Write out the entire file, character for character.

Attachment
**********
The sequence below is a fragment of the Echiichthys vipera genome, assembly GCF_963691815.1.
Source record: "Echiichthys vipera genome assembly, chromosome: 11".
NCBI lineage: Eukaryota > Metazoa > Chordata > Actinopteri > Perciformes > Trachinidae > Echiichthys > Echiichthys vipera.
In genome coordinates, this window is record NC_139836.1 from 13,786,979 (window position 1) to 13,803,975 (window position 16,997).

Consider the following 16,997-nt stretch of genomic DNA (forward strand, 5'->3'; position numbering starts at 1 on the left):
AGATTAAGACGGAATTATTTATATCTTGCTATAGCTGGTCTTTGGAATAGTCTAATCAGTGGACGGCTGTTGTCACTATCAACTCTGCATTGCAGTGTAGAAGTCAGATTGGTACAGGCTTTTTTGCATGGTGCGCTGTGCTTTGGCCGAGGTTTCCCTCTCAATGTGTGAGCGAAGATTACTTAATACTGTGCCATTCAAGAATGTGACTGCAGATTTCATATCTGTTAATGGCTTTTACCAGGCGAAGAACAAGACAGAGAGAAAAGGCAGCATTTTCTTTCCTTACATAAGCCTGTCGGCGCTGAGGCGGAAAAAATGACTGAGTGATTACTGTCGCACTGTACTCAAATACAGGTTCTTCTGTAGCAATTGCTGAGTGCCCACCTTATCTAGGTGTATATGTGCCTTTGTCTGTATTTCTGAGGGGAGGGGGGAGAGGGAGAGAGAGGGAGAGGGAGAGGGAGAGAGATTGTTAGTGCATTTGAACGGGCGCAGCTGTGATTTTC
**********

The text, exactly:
The sequence below is a fragment of the Echiichthys vipera genome, assembly GCF_963691815.1.
Source record: "Echiichthys vipera genome assembly, chromosome: 11".
NCBI lineage: Eukaryota > Metazoa > Chordata > Actinopteri > Perciformes > Trachinidae > Echiichthys > Echiichthys vipera.
In genome coordinates, this window is record NC_139836.1 from 13,786,979 (window position 1) to 13,803,975 (window position 16,997).

Consider the following 16,997-nt stretch of genomic DNA (forward strand, 5'->3'; position numbering starts at 1 on the left):
AGATTAAGACGGAATTATTTATATCTTGCTATAGCTGGTCTTTGGAATAGTCTAATCAGTGGACGGCTGTTGTCACTATCAACTCTGCATTGCAGTGTAGAAGTCAGATTGGTACAGGCTTTTTTGCATGGTGCGCTGTGCTTTGGCCGAGGTTTCCCTCTCAATGTGTGAGCGAAGATTACTTAATACTGTGCCATTCAAGAATGTGACTGCAGATTTCATATCTGTTAATGGCTTTTACCAGGCGAAGAACAAGACAGAGAGAAAAGGCAGCATTTTCTTTCCTTACATAAGCCTGTCGGCGCTGAGGCGGAAAAAATGACTGAGTGATTACTGTCGCACTGTACTCAAATACAGGTTCTTCTGTAGCAATTGCTGAGTGCCCACCTTATCTAGGTGTATATGTGCCTTTGTCTGTATTTCTGAGGGGAGGGGGGAGAGGGAGAGAGAGGGAGAGGGAGAGGGAGAGAGATTGTTAGTGCATTTGAACGGGCGCAGCTGTGATTTTC